Pope Francis on Saturday implicitly criticized Russian President Vladimir Putin over his invasion of Ukraine during a speech in the Maltese capital Valletta.
Without explicitly mentioning Putin or the war in Ukraine, the pope touched on “the wind blowing from the east of Europe,” according to the Vatican’s news agency Vatican News.
“The icy winds of war, which bring only death, destruction and hatred in their wake, have swept down powerfully upon the lives of many people and affected us all,” Francis said, adding that “once again, some potentate, sadly caught up in anachronistic claims of nationalist interests, is provoking and fomenting conflicts, whereas ordinary people sense the need to build a future that will either be shared or not be at all.”
The pope had previously called the war in Ukraine a “massacre,” and “unacceptable armed aggression,” but had never before had such a relatively unconcealed go at Putin.
On Saturday, he used the opportunity during his trip to Malta to depict the island EU member country as an incentive to end all war. “Malta, which shines brilliantly in the heart of the Mediterranean, can serve as an inspiration to us, for it is urgent to restore beauty to the face of a humanity marred by war,” he said.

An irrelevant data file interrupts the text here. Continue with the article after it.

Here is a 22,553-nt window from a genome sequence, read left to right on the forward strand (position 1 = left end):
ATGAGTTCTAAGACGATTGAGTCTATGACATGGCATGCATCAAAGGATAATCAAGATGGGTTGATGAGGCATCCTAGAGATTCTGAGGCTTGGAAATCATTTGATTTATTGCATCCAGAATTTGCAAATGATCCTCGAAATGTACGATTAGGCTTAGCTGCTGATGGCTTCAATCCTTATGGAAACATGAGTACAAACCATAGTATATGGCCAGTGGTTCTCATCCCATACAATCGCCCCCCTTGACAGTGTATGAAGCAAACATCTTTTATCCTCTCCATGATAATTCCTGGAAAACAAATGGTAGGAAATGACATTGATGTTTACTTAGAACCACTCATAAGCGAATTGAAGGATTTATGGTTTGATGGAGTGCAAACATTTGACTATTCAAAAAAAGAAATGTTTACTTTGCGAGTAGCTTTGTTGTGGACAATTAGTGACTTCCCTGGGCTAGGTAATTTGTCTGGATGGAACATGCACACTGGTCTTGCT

Francis deplored the return of animosities across the world and what he perceived as waning enthusiasm for peace, which he said goes along with increased investments in the armaments industry.
“In this way … not only peace but also so many great questions, like the fight against hunger and inequality are no longer on the list of the main political agendas,” he said.
Later on Saturday, the pope set off a series of tweets about migration, including one calling for a broadly shared effort to help those displaced from Ukraine.
“The growing migration emergency — here we can think of the refugees from war-torn Ukraine — calls for a broad-based and shared response,” the tweet read. “Some countries cannot respond to the entire problem, while others remain indifferent onlookers!”